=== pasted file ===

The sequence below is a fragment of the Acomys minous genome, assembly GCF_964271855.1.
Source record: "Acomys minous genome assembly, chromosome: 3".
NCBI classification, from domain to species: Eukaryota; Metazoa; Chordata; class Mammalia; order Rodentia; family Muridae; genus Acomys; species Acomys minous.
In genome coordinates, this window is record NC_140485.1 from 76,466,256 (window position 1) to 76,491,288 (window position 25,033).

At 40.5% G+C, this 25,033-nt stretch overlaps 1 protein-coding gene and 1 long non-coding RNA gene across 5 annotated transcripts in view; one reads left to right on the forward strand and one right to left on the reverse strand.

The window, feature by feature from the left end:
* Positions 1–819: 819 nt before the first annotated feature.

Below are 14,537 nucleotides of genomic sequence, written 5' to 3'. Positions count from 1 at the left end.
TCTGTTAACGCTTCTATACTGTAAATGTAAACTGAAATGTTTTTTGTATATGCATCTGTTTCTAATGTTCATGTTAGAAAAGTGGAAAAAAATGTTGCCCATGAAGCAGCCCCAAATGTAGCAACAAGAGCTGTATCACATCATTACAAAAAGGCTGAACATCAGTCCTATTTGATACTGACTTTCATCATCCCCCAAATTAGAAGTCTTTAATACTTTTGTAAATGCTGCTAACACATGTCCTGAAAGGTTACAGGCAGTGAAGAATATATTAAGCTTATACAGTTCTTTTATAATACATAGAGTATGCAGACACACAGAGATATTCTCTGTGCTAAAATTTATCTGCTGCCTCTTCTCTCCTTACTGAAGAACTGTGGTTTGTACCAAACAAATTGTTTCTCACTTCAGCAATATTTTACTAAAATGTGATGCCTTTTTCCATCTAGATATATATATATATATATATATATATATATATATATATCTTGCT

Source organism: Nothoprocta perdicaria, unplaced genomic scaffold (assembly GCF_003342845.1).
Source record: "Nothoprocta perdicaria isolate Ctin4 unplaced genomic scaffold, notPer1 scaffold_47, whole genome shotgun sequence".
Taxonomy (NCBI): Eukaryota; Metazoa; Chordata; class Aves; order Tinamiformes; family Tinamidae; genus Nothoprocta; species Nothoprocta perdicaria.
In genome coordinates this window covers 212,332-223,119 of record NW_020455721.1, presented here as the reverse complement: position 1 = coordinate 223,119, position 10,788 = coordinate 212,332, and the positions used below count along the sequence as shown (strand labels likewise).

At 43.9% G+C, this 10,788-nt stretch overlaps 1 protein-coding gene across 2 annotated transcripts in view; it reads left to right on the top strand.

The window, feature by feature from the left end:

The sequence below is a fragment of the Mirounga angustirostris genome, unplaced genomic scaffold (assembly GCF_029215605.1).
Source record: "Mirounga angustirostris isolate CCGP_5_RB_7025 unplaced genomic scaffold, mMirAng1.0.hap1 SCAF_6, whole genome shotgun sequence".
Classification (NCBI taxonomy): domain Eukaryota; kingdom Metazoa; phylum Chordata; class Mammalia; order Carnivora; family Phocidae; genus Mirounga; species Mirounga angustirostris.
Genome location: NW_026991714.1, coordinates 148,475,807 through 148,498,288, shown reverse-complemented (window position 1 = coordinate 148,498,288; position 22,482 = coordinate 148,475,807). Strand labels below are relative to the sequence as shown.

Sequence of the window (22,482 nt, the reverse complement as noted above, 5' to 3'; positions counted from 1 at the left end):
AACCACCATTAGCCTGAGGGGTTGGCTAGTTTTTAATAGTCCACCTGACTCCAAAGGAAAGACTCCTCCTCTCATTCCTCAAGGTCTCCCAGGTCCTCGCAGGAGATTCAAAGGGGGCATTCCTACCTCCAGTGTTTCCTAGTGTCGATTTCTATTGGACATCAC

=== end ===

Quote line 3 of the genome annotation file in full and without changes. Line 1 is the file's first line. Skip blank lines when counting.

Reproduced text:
NCBI classification, from domain to species: Eukaryota; Metazoa; Chordata; class Mammalia; order Rodentia; family Muridae; genus Acomys; species Acomys minous.